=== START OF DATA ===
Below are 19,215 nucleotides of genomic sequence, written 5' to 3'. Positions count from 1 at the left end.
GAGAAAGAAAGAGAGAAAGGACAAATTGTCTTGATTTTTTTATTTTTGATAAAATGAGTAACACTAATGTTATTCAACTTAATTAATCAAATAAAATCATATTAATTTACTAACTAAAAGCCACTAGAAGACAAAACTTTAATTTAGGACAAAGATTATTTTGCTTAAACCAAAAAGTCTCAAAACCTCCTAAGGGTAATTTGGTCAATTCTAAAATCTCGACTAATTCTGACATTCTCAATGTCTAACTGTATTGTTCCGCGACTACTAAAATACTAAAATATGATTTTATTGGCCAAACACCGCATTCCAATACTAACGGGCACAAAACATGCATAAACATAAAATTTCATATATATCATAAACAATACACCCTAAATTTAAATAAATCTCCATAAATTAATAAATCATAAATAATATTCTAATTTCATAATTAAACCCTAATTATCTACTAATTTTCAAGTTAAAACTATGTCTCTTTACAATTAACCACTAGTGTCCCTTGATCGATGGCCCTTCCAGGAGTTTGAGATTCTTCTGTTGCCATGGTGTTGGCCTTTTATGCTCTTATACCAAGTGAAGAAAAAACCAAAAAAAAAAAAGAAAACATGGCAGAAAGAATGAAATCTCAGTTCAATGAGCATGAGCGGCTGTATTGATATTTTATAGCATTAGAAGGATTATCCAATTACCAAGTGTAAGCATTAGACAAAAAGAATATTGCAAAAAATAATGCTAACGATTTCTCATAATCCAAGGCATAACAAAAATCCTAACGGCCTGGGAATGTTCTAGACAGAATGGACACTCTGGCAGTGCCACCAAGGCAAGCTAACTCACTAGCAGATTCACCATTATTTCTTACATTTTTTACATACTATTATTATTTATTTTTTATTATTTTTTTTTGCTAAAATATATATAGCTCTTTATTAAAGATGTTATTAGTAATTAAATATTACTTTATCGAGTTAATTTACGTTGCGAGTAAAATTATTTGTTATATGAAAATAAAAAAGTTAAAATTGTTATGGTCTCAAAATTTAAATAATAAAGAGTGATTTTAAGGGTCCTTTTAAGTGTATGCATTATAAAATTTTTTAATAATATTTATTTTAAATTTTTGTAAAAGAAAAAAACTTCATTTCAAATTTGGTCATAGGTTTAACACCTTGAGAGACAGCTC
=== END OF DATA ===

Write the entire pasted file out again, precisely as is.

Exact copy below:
Below are 19,215 nucleotides of genomic sequence, written 5' to 3'. Positions count from 1 at the left end.
GAGAAAGAAAGAGAGAAAGGACAAATTGTCTTGATTTTTTTATTTTTGATAAAATGAGTAACACTAATGTTATTCAACTTAATTAATCAAATAAAATCATATTAATTTACTAACTAAAAGCCACTAGAAGACAAAACTTTAATTTAGGACAAAGATTATTTTGCTTAAACCAAAAAGTCTCAAAACCTCCTAAGGGTAATTTGGTCAATTCTAAAATCTCGACTAATTCTGACATTCTCAATGTCTAACTGTATTGTTCCGCGACTACTAAAATACTAAAATATGATTTTATTGGCCAAACACCGCATTCCAATACTAACGGGCACAAAACATGCATAAACATAAAATTTCATATATATCATAAACAATACACCCTAAATTTAAATAAATCTCCATAAATTAATAAATCATAAATAATATTCTAATTTCATAATTAAACCCTAATTATCTACTAATTTTCAAGTTAAAACTATGTCTCTTTACAATTAACCACTAGTGTCCCTTGATCGATGGCCCTTCCAGGAGTTTGAGATTCTTCTGTTGCCATGGTGTTGGCCTTTTATGCTCTTATACCAAGTGAAGAAAAAACCAAAAAAAAAAAAGAAAACATGGCAGAAAGAATGAAATCTCAGTTCAATGAGCATGAGCGGCTGTATTGATATTTTATAGCATTAGAAGGATTATCCAATTACCAAGTGTAAGCATTAGACAAAAAGAATATTGCAAAAAATAATGCTAACGATTTCTCATAATCCAAGGCATAACAAAAATCCTAACGGCCTGGGAATGTTCTAGACAGAATGGACACTCTGGCAGTGCCACCAAGGCAAGCTAACTCACTAGCAGATTCACCATTATTTCTTACATTTTTTACATACTATTATTATTTATTTTTTATTATTTTTTTTTGCTAAAATATATATAGCTCTTTATTAAAGATGTTATTAGTAATTAAATATTACTTTATCGAGTTAATTTACGTTGCGAGTAAAATTATTTGTTATATGAAAATAAAAAAGTTAAAATTGTTATGGTCTCAAAATTTAAATAATAAAGAGTGATTTTAAGGGTCCTTTTAAGTGTATGCATTATAAAATTTTTTAATAATATTTATTTTAAATTTTTGTAAAAGAAAAAAACTTCATTTCAAATTTGGTCATAGGTTTAACACCTTGAGAGACAGCTC